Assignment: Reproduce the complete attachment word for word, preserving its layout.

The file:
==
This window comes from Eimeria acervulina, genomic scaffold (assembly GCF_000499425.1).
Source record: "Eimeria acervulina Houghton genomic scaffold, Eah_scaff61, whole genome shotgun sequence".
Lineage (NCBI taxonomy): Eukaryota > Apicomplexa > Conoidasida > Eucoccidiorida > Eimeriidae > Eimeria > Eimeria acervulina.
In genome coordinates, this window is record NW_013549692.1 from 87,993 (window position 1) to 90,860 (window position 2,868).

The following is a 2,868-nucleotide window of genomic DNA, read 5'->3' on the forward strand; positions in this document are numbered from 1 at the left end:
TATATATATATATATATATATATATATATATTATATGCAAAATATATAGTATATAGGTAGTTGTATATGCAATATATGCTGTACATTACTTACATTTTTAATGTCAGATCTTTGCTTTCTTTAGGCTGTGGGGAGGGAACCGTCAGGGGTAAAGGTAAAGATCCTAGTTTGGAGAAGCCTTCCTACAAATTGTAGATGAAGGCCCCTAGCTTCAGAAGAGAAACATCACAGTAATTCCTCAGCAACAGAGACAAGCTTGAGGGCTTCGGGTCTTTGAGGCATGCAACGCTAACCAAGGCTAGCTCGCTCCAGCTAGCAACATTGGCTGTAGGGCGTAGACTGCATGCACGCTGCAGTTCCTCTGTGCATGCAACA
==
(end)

This window comes from Eimeria acervulina, genomic scaffold (assembly GCF_000499425.1).
Source record: "Eimeria acervulina Houghton genomic scaffold, Eah_scaff61, whole genome shotgun sequence".
Lineage (NCBI taxonomy): Eukaryota > Apicomplexa > Conoidasida > Eucoccidiorida > Eimeriidae > Eimeria > Eimeria acervulina.
In genome coordinates, this window is record NW_013549692.1 from 87,993 (window position 1) to 90,860 (window position 2,868).

The following is a 2,868-nucleotide window of genomic DNA, read 5'->3' on the forward strand; positions in this document are numbered from 1 at the left end:
TATATATATATATATATATATATATATATATTATATGCAAAATATATAGTATATAGGTAGTTGTATATGCAATATATGCTGTACATTACTTACATTTTTAATGTCAGATCTTTGCTTTCTTTAGGCTGTGGGGAGGGAACCGTCAGGGGTAAAGGTAAAGATCCTAGTTTGGAGAAGCCTTCCTACAAATTGTAGATGAAGGCCCCTAGCTTCAGAAGAGAAACATCACAGTAATTCCTCAGCAACAGAGACAAGCTTGAGGGCTTCGGGTCTTTGAGGCATGCAACGCTAACCAAGGCTAGCTCGCTCCAGCTAGCAACATTGGCTGTAGGGCGTAGACTGCATGCACGCTGCAGTTCCTCTGTGCATGCAACA